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February 1, 2014

LATELY, IN MOVIES

It took a while, but I finally completed the series with Before Midnight (2013). Before Sunrise and Before Sunset are some of my favourite movies, for their conversation, their insights, and the dynamics between Jesse and Celine. I love how we get to watch their relationship mature and how throughout the series their problems and ways of dealing with them change. (A)sexual (2011) is a documentary, and honestly, nothing to write home about. Interesting none the less.
These next two movies are perfectly lumped together because if you were to ask me to chose a film that has an outstanding production design, I would pick these two. Her (2013) blew me away for multiple reasons. The colours, the city, the outfits, the technology had such an ease about them. But also the story. It reminded me of the show Black Mirror, in that not-so-distant possible future type of way. I felt for him because of the emotions he was experiencing and not because its a strange future. Perhaps this future already exists. I've read and already seen The Fountainhead (1949) but rewatching it now again is so fitting. First of all, again the set design, the outfits, the shadows, and my god the architecture. Apparently Rand wrote in the screenplay that the style of architecture to be portrayed was to be in the style of Frank Lloyd Wright "and only Frank Lloyd Wright". A woman after my heart! This time watching it I was actually cheering along and audibly swooning over every gorgeous detail. It's the only Ayn Rand book I've read so far. It's about individualism over the collective, and a wo-man's soul. This is expressed in power, media, love, architecture, politics, society. It's just everything; please please please see it and lets chat about it.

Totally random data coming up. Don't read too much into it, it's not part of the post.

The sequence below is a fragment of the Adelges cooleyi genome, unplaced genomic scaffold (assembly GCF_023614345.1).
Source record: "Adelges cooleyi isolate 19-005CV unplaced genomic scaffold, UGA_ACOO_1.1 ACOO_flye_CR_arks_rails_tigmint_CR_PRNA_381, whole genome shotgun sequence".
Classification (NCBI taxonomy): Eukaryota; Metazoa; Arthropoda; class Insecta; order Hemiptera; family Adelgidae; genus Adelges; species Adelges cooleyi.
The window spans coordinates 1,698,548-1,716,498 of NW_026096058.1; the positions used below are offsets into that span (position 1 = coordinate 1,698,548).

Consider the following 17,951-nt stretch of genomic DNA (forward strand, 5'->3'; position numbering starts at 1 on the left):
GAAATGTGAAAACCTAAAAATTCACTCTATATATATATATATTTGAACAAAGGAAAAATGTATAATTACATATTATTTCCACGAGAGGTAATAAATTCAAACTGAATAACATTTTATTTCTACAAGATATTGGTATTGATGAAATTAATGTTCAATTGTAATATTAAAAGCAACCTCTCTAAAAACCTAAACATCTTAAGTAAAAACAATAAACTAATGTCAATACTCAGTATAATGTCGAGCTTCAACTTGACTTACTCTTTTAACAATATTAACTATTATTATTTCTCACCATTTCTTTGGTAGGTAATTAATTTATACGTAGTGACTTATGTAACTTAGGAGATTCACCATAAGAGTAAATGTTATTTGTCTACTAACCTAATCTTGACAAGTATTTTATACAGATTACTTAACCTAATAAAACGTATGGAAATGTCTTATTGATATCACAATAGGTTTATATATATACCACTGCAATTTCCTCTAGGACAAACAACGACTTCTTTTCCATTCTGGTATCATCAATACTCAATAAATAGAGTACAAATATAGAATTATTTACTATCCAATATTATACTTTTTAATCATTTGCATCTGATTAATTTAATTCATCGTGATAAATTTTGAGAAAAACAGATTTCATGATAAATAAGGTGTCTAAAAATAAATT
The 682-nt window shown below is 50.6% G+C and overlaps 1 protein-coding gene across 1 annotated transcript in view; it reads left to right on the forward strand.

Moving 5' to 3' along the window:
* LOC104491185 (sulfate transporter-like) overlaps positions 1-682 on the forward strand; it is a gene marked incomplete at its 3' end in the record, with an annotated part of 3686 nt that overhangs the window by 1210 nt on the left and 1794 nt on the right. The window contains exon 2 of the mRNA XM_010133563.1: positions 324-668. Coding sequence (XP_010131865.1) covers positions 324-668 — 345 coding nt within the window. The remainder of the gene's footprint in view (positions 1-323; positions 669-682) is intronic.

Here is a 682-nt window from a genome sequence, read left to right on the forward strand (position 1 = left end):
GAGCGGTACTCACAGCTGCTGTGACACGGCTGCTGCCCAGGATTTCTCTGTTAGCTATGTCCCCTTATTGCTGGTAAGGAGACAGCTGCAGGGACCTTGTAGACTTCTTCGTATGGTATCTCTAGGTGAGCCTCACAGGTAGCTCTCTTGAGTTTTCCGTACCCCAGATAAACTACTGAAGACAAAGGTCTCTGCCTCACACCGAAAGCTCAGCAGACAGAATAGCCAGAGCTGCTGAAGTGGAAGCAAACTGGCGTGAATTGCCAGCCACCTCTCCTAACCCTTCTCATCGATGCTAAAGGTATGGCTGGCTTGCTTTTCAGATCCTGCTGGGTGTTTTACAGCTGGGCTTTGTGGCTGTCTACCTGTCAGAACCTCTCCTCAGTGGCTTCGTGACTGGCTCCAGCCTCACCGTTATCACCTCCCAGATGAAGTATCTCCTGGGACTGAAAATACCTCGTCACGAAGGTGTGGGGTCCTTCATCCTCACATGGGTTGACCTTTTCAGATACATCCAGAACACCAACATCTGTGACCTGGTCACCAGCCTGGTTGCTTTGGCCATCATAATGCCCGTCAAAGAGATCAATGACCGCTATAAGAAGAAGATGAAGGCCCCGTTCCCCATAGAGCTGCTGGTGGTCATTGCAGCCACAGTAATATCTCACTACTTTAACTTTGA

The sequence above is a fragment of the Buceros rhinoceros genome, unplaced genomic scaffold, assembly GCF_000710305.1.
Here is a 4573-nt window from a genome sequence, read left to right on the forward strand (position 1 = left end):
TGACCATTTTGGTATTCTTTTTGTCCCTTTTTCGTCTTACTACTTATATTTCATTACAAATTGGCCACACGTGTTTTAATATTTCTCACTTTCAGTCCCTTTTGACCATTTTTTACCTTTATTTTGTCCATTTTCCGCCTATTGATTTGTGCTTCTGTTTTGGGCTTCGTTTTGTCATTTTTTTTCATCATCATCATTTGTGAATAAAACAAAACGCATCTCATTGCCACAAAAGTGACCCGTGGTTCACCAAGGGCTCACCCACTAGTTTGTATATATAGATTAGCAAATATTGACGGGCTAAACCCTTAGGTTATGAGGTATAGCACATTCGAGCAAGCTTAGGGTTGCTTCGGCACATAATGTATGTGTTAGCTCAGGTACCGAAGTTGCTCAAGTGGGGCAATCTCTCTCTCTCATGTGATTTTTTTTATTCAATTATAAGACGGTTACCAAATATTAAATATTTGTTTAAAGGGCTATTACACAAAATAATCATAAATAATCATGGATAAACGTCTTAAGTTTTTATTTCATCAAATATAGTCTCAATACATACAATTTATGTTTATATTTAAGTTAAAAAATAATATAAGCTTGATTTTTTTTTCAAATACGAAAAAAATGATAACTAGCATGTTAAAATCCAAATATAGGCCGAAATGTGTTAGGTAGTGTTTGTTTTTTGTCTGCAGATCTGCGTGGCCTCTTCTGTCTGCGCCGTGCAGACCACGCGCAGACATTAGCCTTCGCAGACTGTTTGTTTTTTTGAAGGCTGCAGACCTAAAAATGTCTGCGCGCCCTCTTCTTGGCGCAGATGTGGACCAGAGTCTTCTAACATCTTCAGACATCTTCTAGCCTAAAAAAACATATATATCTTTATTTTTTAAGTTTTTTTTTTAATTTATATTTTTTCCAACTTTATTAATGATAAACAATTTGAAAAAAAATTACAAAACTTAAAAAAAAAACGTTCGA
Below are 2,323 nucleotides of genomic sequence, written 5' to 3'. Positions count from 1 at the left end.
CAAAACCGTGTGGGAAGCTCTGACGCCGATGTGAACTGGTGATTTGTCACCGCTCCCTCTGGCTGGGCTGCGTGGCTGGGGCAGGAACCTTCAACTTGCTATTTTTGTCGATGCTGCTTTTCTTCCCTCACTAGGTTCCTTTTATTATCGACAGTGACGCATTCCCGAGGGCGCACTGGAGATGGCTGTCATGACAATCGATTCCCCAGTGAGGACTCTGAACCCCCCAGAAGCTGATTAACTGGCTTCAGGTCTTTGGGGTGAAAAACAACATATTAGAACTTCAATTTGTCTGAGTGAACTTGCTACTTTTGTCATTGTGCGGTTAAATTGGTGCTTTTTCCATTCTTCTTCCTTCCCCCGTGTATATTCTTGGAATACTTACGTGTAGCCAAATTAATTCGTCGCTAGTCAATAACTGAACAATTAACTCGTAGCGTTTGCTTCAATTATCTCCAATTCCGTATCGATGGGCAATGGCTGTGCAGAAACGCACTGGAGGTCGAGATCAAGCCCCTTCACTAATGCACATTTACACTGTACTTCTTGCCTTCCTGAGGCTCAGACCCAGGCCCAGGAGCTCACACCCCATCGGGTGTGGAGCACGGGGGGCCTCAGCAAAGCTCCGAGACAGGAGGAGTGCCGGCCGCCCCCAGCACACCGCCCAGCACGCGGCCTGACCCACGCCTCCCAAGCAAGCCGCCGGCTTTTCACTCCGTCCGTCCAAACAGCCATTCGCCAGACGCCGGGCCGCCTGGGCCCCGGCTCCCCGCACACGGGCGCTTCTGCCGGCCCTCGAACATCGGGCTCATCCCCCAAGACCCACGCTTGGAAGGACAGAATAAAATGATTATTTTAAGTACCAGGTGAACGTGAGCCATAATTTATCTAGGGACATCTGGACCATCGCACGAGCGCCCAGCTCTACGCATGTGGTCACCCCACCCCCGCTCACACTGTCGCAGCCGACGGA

Now, Godard! I've been obsessing over Jean-Luc Godard since watching 2 or 3 Things, and even more so now that TIFF is currently running a two-part retrospective of his work! A Bout de Souffle or Breathless (1960) I've seen, but had to rewatch. It is his first feature film, and apparently one of the most famous debuts in film history. Its interesting to see a later work first, then go back to where he began. He has such an interesting style, with his jump cuts and those glances to the camera which make me melt. Une Femme est Une Femme or A Woman is A Woman (1961) is his first colour film, and colour it has. This film he experiments more with sound and music, and you can see why he made waves in the film industry with his new style. This is beginning to have the style I love: those opening credits with text and typography, his introduction of his main characters, the way he uses the camera to elongate a single moment and a single feeling, the repetition of the characters' actions, what he chooses the extras to be doing (kissing), his references to other films (including Hiroshima, Mon Amour!!) - I can literally go on and on. The more I think of this movie the more I love it. Its about love and love as a performance; is it a tragedy or a comedy? Godard Forever!
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